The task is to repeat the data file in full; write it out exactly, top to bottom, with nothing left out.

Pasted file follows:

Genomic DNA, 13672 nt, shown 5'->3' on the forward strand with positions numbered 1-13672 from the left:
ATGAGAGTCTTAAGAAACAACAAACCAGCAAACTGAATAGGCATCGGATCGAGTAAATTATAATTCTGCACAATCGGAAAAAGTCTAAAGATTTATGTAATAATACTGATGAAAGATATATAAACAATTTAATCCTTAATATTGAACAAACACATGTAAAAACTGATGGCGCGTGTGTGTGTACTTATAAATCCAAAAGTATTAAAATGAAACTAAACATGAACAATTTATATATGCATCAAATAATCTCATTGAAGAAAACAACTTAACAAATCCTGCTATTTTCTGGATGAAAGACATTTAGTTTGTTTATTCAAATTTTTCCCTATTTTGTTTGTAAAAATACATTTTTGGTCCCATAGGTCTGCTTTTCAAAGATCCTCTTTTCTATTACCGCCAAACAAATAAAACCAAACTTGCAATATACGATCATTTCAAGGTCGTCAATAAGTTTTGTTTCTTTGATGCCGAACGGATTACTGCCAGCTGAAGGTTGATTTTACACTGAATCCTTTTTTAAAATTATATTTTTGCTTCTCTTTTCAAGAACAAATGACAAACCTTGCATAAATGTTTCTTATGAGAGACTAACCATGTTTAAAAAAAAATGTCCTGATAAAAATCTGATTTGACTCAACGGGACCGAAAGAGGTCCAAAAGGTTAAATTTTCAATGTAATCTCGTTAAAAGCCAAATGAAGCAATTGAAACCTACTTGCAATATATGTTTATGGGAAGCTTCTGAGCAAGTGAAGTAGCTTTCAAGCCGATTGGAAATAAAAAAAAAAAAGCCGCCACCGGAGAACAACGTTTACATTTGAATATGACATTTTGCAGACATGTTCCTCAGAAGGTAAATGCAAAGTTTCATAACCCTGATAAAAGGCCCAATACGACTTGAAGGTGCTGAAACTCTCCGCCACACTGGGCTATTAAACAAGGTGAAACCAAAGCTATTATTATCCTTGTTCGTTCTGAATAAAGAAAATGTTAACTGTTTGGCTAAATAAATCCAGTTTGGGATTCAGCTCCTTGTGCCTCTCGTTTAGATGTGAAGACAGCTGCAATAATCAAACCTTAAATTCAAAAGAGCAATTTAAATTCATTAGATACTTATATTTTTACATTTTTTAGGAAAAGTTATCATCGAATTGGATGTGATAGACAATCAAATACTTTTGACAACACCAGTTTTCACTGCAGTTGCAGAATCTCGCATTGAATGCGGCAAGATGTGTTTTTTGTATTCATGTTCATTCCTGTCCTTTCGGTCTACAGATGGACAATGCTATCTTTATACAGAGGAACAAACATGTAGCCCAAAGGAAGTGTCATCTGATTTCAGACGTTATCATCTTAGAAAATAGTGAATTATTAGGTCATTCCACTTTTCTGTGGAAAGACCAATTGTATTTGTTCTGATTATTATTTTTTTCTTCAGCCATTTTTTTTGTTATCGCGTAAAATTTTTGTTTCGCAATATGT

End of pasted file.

Genomic DNA, 13672 nt, shown 5'->3' on the forward strand with positions numbered 1-13672 from the left:
ATGAGAGTCTTAAGAAACAACAAACCAGCAAACTGAATAGGCATCGGATCGAGTAAATTATAATTCTGCACAATCGGAAAAAGTCTAAAGATTTATGTAATAATACTGATGAAAGATATATAAACAATTTAATCCTTAATATTGAACAAACACATGTAAAAACTGATGGCGCGTGTGTGTGTACTTATAAATCCAAAAGTATTAAAATGAAACTAAACATGAACAATTTATATATGCATCAAATAATCTCATTGAAGAAAACAACTTAACAAATCCTGCTATTTTCTGGATGAAAGACATTTAGTTTGTTTATTCAAATTTTTCCCTATTTTGTTTGTAAAAATACATTTTTGGTCCCATAGGTCTGCTTTTCAAAGATCCTCTTTTCTATTACCGCCAAACAAATAAAACCAAACTTGCAATATACGATCATTTCAAGGTCGTCAATAAGTTTTGTTTCTTTGATGCCGAACGGATTACTGCCAGCTGAAGGTTGATTTTACACTGAATCCTTTTTTAAAATTATATTTTTGCTTCTCTTTTCAAGAACAAATGACAAACCTTGCATAAATGTTTCTTATGAGAGACTAACCATGTTTAAAAAAAAATGTCCTGATAAAAATCTGATTTGACTCAACGGGACCGAAAGAGGTCCAAAAGGTTAAATTTTCAATGTAATCTCGTTAAAAGCCAAATGAAGCAATTGAAACCTACTTGCAATATATGTTTATGGGAAGCTTCTGAGCAAGTGAAGTAGCTTTCAAGCCGATTGGAAATAAAAAAAAAAAAGCCGCCACCGGAGAACAACGTTTACATTTGAATATGACATTTTGCAGACATGTTCCTCAGAAGGTAAATGCAAAGTTTCATAACCCTGATAAAAGGCCCAATACGACTTGAAGGTGCTGAAACTCTCCGCCACACTGGGCTATTAAACAAGGTGAAACCAAAGCTATTATTATCCTTGTTCGTTCTGAATAAAGAAAATGTTAACTGTTTGGCTAAATAAATCCAGTTTGGGATTCAGCTCCTTGTGCCTCTCGTTTAGATGTGAAGACAGCTGCAATAATCAAACCTTAAATTCAAAAGAGCAATTTAAATTCATTAGATACTTATATTTTTACATTTTTTAGGAAAAGTTATCATCGAATTGGATGTGATAGACAATCAAATACTTTTGACAACACCAGTTTTCACTGCAGTTGCAGAATCTCGCATTGAATGCGGCAAGATGTGTTTTTTGTATTCATGTTCATTCCTGTCCTTTCGGTCTACAGATGGACAATGCTATCTTTATACAGAGGAACAAACATGTAGCCCAAAGGAAGTGTCATCTGATTTCAGACGTTATCATCTTAGAAAATAGTGAATTATTAGGTCATTCCACTTTTCTGTGGAAAGACCAATTGTATTTGTTCTGATTATTATTTTTTTCTTCAGCCATTTTTTTTGTTATCGCGTAAAATTTTTGTTTCGCAATATGT